Business is everywhere. I have always been fascinated with the concept of Business ever since I was a young boy: I used to sell snacks and drinks in secondary school for pocket money. Five cookies are bought for £1, with each one then sold for 50p, giving me a revenue of £2.50 and a profit of £1.50. I had to be witty with the minimal pocket money I received, and worked to build a self-sustaining income at school so I wouldn’t have to ask my mother for extra lunch or pocket money.
To this day I continue to apply my business skills, running a car wash company at 28. I have always hustled to make things happen, and for a while, this included cannabis.
For 8 years, from 2011-2019 I ran an illegal cannabis business in England. I had friends who smoked cannabis in secondary school and also knew a few people who sold cannabis on a small scale. I was not actually interested in cannabis at all because of the stigma instilled in me by my mother and wider society, I simply viewed cannabis as an illegal drug to stay away from. However, I understood its business opportunity, and took advantage of it.
In business, the greatest ideas run off a demand for a product or service. In my situation, like any entrepreneur, I analysed cannabis’ demand, its profitability, but also the life situation I was in: I am the oldest child of my family, supported by a single Mom working too hard to make ends meet.
Many people, especially young men, don’t get the opportunity for their business acumen, hustle and skills to be acknowledged because of the illegal status of their products. Unsurprisingly, there’s almost no research or literature into the business skills or entrepreneurial drive of drug sellers, when they must overcome barriers and supply challenges that many others would struggle to overcome. Their skills are immediately dismissed due to the supposed lack of “ethics” or immorality of their products, and therefore themselves.
Good business is ignored
What’s particularly evil is that when a previously illegal cannabis seller tries to set up a legitimate business, they face legal challenges that prevent any positive solutions. Take Joshua Weitz: an ambitious man who sought to open his own legal cannabis business in California. However, a past criminal conviction for cannabis possession meant he was unable to pursue this dream. Confusingly, a cannabis-related conviction specifically prevented him from opening a cannabis business. Weitz, who used to sell cannabis when he was younger, is prevented from applying the business skills, product, consumer and market knowledge to what he knows best. For a world so concerned with efficient consumer markets, this seems like a waste of time and motivation.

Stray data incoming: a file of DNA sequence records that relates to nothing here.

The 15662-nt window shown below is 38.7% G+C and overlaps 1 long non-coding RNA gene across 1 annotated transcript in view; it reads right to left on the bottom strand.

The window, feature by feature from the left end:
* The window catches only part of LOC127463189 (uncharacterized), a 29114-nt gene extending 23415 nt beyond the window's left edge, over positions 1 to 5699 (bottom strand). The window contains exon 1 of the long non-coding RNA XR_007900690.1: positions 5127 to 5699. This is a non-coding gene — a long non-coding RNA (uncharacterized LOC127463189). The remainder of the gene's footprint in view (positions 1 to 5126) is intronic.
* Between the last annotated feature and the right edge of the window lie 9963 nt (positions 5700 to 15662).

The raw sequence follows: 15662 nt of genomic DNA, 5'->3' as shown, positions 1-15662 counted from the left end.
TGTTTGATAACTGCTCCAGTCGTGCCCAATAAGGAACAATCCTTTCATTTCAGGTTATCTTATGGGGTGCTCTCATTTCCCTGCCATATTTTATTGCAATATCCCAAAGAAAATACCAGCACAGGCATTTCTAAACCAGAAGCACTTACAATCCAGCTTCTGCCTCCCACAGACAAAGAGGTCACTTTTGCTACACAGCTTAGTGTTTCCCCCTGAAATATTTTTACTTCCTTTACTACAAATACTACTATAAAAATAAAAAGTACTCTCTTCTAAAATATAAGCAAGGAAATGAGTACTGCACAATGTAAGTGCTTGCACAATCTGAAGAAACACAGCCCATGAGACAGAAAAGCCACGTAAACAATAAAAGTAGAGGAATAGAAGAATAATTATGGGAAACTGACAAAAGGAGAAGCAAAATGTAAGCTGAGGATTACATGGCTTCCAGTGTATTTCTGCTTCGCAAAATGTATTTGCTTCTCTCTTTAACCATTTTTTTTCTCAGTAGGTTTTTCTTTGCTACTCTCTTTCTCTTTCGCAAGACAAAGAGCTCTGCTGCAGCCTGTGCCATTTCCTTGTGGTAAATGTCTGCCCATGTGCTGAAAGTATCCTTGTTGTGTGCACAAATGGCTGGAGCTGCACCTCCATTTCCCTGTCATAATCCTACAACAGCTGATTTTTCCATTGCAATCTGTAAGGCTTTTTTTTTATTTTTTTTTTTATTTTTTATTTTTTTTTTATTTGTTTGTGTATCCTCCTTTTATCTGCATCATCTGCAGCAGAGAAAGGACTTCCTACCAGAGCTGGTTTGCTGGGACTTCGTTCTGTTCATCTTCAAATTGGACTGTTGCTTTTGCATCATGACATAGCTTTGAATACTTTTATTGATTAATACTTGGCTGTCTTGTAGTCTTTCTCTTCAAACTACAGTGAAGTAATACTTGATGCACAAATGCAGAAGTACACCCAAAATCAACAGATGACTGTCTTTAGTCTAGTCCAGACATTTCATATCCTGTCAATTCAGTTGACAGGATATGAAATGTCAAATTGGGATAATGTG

When interviewed, Weitz said it best: “The irony of me is that we’re going to keep out everybody who has been convicted of transporting or selling narcotics from the business of transporting and selling narcotics”.
I never branched past cannabis selling because of the lengthy prison sentences class A drugs entail. Nonetheless, I was still quite successful, bringing in £1,000 a day sometimes, a number many didn’t think you could make just from selling this substance.
A good business mind and model made this possible. As beautifully described in Petter Gottschalk’s book, “Entrepreneurship and Organised Crime: Entrepreneurs in Illegal Business”, an entrepreneurial leadership style within drugs entails of the entrepreneur setting up a physical logistics system where each individual has a limited and a predefined role. A stellar customer service alongside a good quality product meant I had a loyal and repeat consumer base. A trusted, reliable and positive relationship with my supplier ensured I could get large amounts of Cannabis on credit, freeing up cash flow. How is this different to any other business?
We’ve lost great minds to criminalisation
The truth is we have lost a number of great business minds due to the illegal label of drugs, whether they were imprisoned or lost their confidence due to stigma. Despite being an advocate for government regulation on drugs, I vehemently believe that punitive measures against private drug dealers for simply leveraging their entrepreneurial spirit to run a business is not the way forward.
I hope we can move to a future where the Government forms partnerships with private sellers, ensuring drugs are appropriately regulated and tested, so that both private and public sellers can profit from a legal arrangement.
Release is one of the few organisations that envision and work towards that goal, as evidenced in their “Regulating Right, Repairing Wrongs”. They present guiding principles to prepare for the eventual legal regulation of cannabis in the UK. These principles are designed to ensure that the same people who are locked up by punitive drug policies are not locked out of the legal market, and that cannabis reform is an opportunity to repair historic injustices caused by their illegal past.
I believe this is a logical step to take, rather than continuing to overly punish drug sellers and waste taxpayers’ money on imprisoning sellers. The “war on drugs” needs to end to make sure we can provide people with a legal path to explore the skills they’re best at, without destroying their lives.